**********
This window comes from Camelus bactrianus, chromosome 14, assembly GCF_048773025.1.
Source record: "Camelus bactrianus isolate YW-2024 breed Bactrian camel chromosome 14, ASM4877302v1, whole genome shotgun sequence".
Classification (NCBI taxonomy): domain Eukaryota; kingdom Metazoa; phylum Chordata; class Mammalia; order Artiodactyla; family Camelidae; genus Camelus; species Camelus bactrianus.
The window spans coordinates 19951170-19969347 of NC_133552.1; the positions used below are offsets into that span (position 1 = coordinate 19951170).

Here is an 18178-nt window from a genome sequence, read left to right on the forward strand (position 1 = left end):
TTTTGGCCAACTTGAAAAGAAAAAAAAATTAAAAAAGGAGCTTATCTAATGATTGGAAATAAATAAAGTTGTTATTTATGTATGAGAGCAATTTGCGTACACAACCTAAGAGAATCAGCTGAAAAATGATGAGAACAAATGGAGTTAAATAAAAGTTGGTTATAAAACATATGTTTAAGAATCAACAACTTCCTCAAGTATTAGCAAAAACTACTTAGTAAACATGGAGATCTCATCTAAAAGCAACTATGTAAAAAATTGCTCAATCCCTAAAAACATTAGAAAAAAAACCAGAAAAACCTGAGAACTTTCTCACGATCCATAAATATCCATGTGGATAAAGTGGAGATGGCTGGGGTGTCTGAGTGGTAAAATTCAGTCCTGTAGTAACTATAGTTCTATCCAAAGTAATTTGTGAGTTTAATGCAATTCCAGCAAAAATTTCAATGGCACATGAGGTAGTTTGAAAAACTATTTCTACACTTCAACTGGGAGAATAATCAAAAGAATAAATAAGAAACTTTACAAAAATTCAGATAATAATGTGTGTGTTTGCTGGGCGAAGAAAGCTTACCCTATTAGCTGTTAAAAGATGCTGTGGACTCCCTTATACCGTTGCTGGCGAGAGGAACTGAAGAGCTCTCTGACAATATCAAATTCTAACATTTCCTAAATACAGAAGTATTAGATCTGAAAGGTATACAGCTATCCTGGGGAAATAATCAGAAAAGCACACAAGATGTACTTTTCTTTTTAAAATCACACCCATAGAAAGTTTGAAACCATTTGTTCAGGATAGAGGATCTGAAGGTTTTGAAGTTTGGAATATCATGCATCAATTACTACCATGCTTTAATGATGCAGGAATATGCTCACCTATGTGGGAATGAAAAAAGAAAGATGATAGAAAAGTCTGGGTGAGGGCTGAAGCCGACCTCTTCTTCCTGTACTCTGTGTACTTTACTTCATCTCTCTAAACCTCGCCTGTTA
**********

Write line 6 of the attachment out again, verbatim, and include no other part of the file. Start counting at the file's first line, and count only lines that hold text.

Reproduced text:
TTTTGGCCAACTTGAAAAGAAAAAAAAATTAAAAAAGGAGCTTATCTAATGATTGGAAATAAATAAAGTTGTTATTTATGTATGAGAGCAATTTGCGTACACAACCTAAGAGAATCAGCTGAAAAATGATGAGAACAAATGGAGTTAAATAAAAGTTGGTTATAAAACATATGTTTAAGAATCAACAACTTCCTCAAGTATTAGCAAAAACTACTTAGTAAACATGGAGATCTCATCTAAAAGCAACTATGTAAAAAATTGCTCAATCCCTAAAAACATTAGAAAAAAAACCAGAAAAACCTGAGAACTTTCTCACGATCCATAAATATCCATGTGGATAAAGTGGAGATGGCTGGGGTGTCTGAGTGGTAAAATTCAGTCCTGTAGTAACTATAGTTCTATCCAAAGTAATTTGTGAGTTTAATGCAATTCCAGCAAAAATTTCAATGGCACATGAGGTAGTTTGAAAAACTATTTCTACACTTCAACTGGGAGAATAATCAAAAGAATAAATAAGAAACTTTACAAAAATTCAGATAATAATGTGTGTGTTTGCTGGGCGAAGAAAGCTTACCCTATTAGCTGTTAAAAGATGCTGTGGACTCCCTTATACCGTTGCTGGCGAGAGGAACTGAAGAGCTCTCTGACAATATCAAATTCTAACATTTCCTAAATACAGAAGTATTAGATCTGAAAGGTATACAGCTATCCTGGGGAAATAATCAGAAAAGCACACAAGATGTACTTTTCTTTTTAAAATCACACCCATAGAAAGTTTGAAACCATTTGTTCAGGATAGAGGATCTGAAGGTTTTGAAGTTTGGAATATCATGCATCAATTACTACCATGCTTTAATGATGCAGGAATATGCTCACCTATGTGGGAATGAAAAAAGAAAGATGATAGAAAAGTCTGGGTGAGGGCTGAAGCCGACCTCTTCTTCCTGTACTCTGTGTACTTTACTTCATCTCTCTAAACCTCGCCTGTTA